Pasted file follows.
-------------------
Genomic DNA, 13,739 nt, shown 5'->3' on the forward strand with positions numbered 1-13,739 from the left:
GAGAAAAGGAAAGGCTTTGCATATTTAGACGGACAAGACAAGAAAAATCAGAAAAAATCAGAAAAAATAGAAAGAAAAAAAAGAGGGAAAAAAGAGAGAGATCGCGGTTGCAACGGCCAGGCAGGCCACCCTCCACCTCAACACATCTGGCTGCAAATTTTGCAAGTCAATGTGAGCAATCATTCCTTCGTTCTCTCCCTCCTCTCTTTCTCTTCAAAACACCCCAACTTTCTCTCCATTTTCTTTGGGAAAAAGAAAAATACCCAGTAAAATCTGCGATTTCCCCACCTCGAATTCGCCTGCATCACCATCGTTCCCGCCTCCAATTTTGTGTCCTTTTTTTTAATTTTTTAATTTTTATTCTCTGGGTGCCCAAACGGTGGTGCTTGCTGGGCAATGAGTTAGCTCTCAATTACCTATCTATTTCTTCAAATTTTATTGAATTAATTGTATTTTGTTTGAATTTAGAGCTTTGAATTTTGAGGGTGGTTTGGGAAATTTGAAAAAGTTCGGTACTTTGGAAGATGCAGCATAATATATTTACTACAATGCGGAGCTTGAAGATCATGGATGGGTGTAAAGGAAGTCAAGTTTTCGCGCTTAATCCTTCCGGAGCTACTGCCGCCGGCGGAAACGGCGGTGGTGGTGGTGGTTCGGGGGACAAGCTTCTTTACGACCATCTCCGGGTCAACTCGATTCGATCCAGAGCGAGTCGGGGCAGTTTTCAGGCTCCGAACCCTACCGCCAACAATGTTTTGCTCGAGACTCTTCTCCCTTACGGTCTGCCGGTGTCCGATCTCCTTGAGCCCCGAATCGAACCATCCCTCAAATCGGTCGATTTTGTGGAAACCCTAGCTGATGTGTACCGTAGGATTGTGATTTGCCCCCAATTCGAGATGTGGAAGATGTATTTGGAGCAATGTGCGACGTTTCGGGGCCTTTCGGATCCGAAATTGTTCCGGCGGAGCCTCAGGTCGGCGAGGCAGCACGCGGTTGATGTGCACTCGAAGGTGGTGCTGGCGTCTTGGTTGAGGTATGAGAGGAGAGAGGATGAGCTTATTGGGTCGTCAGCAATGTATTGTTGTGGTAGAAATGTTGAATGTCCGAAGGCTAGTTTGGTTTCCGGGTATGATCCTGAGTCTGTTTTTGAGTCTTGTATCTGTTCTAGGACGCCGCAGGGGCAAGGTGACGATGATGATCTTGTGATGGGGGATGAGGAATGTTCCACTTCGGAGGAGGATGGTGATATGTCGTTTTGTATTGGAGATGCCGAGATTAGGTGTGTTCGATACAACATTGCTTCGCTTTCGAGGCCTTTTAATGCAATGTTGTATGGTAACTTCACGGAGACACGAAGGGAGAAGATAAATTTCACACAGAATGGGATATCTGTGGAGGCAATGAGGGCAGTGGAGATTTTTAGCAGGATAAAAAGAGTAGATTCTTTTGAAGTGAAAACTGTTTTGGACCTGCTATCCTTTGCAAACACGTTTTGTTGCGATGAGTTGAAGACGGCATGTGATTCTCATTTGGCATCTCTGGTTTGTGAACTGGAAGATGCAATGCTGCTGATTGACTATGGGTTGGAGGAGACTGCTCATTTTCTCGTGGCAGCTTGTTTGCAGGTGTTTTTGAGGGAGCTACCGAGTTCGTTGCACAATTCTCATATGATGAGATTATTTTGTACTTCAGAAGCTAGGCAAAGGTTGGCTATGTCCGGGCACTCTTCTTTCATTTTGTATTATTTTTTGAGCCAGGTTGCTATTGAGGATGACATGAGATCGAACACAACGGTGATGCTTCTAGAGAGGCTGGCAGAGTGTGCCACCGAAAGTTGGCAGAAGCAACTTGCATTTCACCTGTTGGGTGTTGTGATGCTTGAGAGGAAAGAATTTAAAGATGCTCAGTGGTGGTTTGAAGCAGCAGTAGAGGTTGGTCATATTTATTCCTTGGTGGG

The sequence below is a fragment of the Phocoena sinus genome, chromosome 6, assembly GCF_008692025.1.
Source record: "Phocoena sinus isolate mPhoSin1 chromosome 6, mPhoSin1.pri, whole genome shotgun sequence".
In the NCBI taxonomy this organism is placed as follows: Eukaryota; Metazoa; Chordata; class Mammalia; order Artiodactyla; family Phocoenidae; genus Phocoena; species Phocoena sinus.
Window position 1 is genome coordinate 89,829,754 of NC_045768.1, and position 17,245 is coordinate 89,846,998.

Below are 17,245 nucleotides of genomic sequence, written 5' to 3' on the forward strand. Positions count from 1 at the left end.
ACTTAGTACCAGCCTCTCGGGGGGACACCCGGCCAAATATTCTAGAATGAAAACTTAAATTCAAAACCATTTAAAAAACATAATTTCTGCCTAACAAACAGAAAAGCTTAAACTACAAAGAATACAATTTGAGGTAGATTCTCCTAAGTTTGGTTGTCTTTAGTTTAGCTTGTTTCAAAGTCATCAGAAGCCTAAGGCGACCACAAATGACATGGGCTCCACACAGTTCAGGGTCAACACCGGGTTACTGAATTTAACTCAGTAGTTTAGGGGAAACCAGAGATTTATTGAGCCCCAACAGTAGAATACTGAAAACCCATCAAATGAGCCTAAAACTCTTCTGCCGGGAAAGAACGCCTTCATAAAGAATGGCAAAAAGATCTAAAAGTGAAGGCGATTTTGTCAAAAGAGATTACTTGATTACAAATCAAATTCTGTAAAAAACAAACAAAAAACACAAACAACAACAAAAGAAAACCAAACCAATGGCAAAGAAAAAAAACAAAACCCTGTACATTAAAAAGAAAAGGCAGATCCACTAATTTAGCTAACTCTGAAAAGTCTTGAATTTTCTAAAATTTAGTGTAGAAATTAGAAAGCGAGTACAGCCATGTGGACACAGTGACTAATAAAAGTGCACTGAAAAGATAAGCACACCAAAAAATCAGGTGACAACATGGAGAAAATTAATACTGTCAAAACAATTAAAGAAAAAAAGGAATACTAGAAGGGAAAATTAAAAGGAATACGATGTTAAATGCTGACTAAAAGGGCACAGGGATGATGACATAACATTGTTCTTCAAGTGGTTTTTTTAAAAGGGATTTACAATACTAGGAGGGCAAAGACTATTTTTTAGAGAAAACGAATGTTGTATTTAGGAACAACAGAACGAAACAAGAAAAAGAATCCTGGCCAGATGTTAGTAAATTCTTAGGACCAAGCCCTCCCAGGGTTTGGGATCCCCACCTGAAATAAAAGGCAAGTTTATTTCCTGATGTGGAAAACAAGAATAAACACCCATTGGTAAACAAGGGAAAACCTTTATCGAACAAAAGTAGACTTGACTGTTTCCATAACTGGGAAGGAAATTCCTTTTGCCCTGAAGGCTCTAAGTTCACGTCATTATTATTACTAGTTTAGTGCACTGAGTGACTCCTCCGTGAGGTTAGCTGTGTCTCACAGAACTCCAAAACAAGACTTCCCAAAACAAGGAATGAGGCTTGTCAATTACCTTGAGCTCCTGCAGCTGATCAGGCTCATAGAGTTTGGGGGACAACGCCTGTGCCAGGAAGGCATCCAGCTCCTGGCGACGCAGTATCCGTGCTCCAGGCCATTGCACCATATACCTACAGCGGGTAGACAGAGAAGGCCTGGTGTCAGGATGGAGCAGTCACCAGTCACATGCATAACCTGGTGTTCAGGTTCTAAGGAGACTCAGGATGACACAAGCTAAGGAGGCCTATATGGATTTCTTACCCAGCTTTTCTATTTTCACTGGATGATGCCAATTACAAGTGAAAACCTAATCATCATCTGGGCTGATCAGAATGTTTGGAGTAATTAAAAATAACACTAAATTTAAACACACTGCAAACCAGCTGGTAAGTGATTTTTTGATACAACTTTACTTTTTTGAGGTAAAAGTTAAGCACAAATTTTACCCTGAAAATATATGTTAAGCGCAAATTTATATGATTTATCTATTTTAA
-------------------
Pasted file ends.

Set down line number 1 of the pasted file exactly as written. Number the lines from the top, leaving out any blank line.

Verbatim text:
Genomic DNA, 13,739 nt, shown 5'->3' on the forward strand with positions numbered 1-13,739 from the left: